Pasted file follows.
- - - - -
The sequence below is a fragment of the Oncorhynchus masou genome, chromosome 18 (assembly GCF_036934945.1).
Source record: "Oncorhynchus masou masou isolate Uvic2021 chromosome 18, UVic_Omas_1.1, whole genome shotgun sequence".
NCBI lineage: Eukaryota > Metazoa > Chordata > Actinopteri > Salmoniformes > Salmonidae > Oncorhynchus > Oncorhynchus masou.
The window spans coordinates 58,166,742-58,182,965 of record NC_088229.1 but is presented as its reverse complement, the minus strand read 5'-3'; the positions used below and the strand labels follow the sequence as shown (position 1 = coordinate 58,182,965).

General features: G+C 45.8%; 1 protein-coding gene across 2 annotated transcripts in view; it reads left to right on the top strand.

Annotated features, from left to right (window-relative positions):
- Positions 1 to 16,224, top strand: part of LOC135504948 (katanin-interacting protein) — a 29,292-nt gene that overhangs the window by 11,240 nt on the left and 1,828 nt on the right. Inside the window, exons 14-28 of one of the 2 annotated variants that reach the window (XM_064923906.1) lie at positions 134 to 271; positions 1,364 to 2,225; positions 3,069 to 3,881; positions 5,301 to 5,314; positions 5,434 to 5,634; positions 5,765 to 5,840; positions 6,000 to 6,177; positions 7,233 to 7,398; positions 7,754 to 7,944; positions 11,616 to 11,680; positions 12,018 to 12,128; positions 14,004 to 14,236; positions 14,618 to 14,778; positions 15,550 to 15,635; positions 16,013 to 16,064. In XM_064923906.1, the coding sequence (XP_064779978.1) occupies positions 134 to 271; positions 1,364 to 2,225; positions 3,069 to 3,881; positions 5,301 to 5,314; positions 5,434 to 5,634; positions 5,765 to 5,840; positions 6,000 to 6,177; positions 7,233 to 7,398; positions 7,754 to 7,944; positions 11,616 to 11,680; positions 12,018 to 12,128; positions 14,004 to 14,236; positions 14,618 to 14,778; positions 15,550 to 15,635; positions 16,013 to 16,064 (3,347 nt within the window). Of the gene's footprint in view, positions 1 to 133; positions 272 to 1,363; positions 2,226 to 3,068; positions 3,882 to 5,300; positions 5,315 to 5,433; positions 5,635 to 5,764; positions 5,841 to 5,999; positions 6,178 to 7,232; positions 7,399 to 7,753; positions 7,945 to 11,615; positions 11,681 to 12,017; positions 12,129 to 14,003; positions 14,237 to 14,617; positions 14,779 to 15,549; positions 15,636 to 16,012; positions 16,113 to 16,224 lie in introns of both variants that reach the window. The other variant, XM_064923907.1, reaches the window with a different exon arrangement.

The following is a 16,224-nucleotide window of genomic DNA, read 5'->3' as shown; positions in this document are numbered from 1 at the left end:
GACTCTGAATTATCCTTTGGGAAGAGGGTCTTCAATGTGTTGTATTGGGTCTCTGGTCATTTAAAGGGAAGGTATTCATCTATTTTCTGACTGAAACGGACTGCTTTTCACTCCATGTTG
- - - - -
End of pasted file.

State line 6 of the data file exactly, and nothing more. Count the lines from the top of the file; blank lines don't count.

Annotated features, from left to right (window-relative positions):